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Liver Cancer. 2017 February; 6(2): 171–172.
Published online 2016 December 17. doi:  10.1159/000449512
PMCID: PMC5340217

Commentary on the Paper “Anatomical Study of the Caudate Lobe with Special Reference to the Portal Venous and Biliary Branches Using Corrosion Liver Casts and Clinical Application” by Kumon

This translation paper describes the anatomy of the caudate lobe using corrosion liver casts. It was originally published in Japanese more than 30 years ago [1]. Dr. Kumon studied 23 elaborative corrosion liver casts of autopsied livers. The corrosion liver casts were prepared by injecting colored silicone rubber into hepatic vessels and removing the hepatic parenchyma. Through the analysis, Dr. Kumon proposed that the caudate lobe can be partitioned into 3 regions by focusing on the type of the portal venous and biliary branches that are distributed in the caudate lobe: the Spiegel lobe, paracaval portion, and caudate process portion. In Europe, the anatomical concept of the caudate lobe was based on Couinaud's analysis [2]: he divided the caudate lobe into the left (segment 1l) and right (segment 1r) segments, although this definition had been slightly modified according to the period. In the US, Healey and Schroy [3] reported that the caudate lobe was partitioned into 3 portions that comprise the left portion, right portion, and caudate process.

Finely prepared corrosion liver casts successfully demonstrated portal venous branches that ramified from the right and left portal veins (Fig. 1) and the extent of the caudate lobe (Fig. 2, 4). Schematic images in Figure 4 depicted the anatomical concept of the caudate lobe by Kumon and colleagues, which comprised the Spiegel lobe, paracaval portion, and caudate process portion. This partition system influenced particularly the hepatobiliary teams in Japan in the 1990s and 2000s, but now is considered also by the European groups. In the event of surgery for hepatocellular carcinoma, the anatomic resection of Couinaud segment 1, using the counterstaining [4] or the counter-compression technique [5], has been possible. Similarly, right trisectionectomy with full resection of segment 1 for hilar-cholangiocellular carcinoma [6] and left liver procurement including segment 1 for donor surgery [7] have also been described. Conservative surgery for anatomically removed large tumors in segment 1 has also been supported [8]. Based on this partition system, and on the evidence that, in the case of colorectal liver metastases, the tumor-vessel detachment is suitable[9], the liver tunnel has recently been proposed [10], including full removal of segments 1 and 8, with or without the middle hepatic vein and the segment 4 superior.

Although the original article was published more than 30 years ago, I believe it is still informative for today's liver surgeons and increases the understanding of the anatomy and the surgical management of the caudate lobe. The recent literature, also released by European groups of which the author is representative, is a practical example of the central role played by the study of Dr. Kumon: the entire community of hepatobiliary surgeons should be grateful to him.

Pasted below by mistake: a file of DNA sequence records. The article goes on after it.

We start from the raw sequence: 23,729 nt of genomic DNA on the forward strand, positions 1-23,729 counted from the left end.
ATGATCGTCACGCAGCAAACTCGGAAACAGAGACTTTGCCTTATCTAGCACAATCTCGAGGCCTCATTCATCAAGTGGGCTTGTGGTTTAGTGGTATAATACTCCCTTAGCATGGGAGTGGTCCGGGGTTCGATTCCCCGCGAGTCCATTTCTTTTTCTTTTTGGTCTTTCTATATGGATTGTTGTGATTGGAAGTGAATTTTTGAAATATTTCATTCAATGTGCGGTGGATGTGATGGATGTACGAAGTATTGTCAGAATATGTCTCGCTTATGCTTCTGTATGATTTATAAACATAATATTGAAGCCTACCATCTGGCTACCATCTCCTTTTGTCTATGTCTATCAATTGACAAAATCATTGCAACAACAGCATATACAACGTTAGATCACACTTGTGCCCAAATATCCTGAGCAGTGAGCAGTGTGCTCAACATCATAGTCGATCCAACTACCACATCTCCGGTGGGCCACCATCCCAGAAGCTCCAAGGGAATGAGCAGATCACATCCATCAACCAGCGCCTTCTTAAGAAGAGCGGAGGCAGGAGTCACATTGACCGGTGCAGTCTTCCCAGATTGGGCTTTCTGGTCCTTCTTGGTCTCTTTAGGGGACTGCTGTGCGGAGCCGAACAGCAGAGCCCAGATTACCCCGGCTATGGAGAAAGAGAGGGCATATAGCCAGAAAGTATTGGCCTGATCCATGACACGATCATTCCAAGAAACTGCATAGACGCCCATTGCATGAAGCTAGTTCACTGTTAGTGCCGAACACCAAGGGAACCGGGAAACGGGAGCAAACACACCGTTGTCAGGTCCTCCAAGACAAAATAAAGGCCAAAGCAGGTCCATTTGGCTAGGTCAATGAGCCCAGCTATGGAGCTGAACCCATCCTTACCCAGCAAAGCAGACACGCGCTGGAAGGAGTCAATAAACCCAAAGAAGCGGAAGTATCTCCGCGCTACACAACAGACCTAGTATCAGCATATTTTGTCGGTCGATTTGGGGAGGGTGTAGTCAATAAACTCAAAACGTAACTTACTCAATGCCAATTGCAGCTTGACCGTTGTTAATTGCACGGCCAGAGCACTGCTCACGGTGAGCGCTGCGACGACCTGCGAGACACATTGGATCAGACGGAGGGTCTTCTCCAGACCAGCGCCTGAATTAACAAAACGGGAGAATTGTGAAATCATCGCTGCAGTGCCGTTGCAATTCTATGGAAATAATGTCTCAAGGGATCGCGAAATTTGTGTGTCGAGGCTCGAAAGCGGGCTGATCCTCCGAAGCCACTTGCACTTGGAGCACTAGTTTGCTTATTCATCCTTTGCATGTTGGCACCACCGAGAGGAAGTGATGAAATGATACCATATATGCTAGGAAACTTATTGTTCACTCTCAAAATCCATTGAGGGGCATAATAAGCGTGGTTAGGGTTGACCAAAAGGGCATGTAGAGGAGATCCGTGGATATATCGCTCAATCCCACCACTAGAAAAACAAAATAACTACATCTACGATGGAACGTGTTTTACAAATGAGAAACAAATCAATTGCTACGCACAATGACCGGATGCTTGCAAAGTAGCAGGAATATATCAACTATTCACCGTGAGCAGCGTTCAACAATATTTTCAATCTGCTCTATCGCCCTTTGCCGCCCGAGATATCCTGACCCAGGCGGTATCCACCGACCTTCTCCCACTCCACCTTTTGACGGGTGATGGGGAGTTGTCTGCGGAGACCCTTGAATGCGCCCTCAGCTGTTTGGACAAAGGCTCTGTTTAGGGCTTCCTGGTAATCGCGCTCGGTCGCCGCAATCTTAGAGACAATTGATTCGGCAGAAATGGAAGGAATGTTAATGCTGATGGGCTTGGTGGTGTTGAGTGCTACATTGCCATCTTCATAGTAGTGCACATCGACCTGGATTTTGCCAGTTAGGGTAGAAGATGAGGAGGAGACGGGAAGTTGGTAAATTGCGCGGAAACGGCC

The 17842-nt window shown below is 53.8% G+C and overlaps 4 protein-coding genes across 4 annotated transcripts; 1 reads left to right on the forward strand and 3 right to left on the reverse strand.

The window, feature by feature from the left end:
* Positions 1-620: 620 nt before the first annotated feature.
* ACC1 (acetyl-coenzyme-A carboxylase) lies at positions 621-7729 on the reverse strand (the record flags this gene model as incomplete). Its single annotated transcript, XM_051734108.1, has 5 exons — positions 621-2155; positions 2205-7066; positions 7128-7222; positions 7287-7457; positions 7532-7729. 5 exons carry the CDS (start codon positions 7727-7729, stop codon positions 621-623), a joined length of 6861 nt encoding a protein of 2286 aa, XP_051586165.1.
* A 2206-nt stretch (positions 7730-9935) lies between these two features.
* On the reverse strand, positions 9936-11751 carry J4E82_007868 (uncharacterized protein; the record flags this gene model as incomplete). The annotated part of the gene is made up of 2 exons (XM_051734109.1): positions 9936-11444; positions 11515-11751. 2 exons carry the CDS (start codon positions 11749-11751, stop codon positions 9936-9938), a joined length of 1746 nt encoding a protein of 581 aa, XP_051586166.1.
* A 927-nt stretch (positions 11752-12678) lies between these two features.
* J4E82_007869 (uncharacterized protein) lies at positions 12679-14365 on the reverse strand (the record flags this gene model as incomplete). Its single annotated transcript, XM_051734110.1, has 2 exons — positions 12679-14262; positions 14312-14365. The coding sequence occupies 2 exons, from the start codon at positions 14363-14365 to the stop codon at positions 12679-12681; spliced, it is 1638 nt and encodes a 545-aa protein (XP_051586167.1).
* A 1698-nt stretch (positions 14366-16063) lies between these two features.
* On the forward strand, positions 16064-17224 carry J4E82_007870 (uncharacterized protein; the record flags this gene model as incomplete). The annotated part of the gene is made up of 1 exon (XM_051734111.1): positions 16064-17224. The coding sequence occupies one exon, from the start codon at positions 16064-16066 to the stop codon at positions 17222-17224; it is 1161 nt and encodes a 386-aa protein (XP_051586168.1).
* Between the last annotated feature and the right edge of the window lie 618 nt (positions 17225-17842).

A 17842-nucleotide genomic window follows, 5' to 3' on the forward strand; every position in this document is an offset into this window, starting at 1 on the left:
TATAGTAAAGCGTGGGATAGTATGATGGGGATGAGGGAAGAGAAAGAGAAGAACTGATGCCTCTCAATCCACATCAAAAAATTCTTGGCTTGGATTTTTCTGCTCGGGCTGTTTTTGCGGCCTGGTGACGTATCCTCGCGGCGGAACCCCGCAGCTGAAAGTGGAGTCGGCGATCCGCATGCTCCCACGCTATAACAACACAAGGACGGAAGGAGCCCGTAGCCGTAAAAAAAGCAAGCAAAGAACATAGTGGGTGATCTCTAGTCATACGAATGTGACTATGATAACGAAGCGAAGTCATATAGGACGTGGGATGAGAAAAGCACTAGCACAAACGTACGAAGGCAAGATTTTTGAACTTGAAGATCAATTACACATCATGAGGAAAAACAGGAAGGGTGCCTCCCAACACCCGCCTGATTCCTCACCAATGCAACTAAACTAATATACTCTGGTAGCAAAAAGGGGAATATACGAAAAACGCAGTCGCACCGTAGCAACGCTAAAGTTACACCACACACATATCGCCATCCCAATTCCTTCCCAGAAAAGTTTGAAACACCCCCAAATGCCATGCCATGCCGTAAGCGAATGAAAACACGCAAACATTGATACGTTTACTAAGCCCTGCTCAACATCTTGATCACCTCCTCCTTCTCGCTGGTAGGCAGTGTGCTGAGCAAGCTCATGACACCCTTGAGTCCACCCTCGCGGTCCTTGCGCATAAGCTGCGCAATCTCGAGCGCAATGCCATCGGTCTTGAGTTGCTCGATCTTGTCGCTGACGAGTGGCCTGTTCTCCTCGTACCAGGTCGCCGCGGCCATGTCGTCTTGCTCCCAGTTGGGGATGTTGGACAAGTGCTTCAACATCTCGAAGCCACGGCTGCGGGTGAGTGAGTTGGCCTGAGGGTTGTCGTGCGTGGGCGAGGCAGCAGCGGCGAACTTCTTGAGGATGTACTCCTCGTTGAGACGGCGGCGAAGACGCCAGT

I also congratulate Prof. Kokudo, Dr. Sakamoto, Dr. Kawaguchi, and Dr. Maki for the second publication project to internationally introduce Dr. Kumon's work.


1. Kumon M. Portal vein and bile duct branches of the caudate lobe analysis of liver cast and clinical cases (in Japanese) Kanzou (Acta Hepatol Jpn) 1985;26:1193–1199.
2. Couinaud C. Surgical Anatomy of the Liver Revisited. Paris: C Couinaud; 1989.
3. Healey JE, Jr, Schroy PC. Anatomy of the biliary ducts within the human liver; analysis of the prevailing pattern of branchings and the major variations of the biliary ducts. AMA Arch Surg. 1953;66:599–616. [PubMed]
4. Takayama T, Makuuchi M, Watanabe K, Kosuge T, Takayasu K, Yamazaki S, Hasegawa H. A new method for mapping hepatic subsegment: counterstaining identification technique. Surgery. 1991;109:226–229. [PubMed]
5. Torzilli G, Procopio F, Cimino M, Del Fabbro D, Palmisano A, Donadon M, Montorsi M. Anatomical segmental and subsegmental resection of the liver for hepatocellular carcinoma: a new approach by means of ultrasound-guided vessel compression. Ann Surg. 2010;251:229–235. [PubMed]
6. Nagino M, Kamiya J, Arai T, et al. “Anatomic” right hepatic trisectionectomy (extended right hepatectomy) with caudate lobectomy for hilar cholangiocarcinoma. Ann Surg. 2006;243:28–32. [PubMed]
7. Takayama T, Makuuchi M, Kubota K, et al. Living-related transplantation of left liver plus caudate lobe. J Am Coll Surg. 2000;190:635–638. [PubMed]
8. Viganò L, Costa G, Procopio F, Donadon M, Cimino M, Del Fabbro D, Gatti A, Torzilli G. Parenchyma-sparing liver surgery for large segment 1 tumors: ultrasound-guided lateral and superior approaches as safe alternatives to major hepatectomy. J Am Coll Surg. 2015;221:e65–e73. [PubMed]
9. Viganò L, Procopio F, Cimino MM, Donadon M, Gatti A, Costa G, Del Fabbro D, Torzilli G. Is tumor detachment from vascular structures equivalent to r0 resection in surgery for colorectal liver metastases? An observational cohort. Ann Surg Oncol. 2016;23:1352–1360. [PubMed]
10. Torzilli G, Cimino M, Procopio F, Costa G, Donadon M, Del Fabbro D, Gatti A, Garcia-Etienne CA. Conservative hepatectomy for tumors involving the middle hepatic vein and segment 1: the liver tunnel. Ann Surg Oncol. 2014;21:2699. [PubMed]

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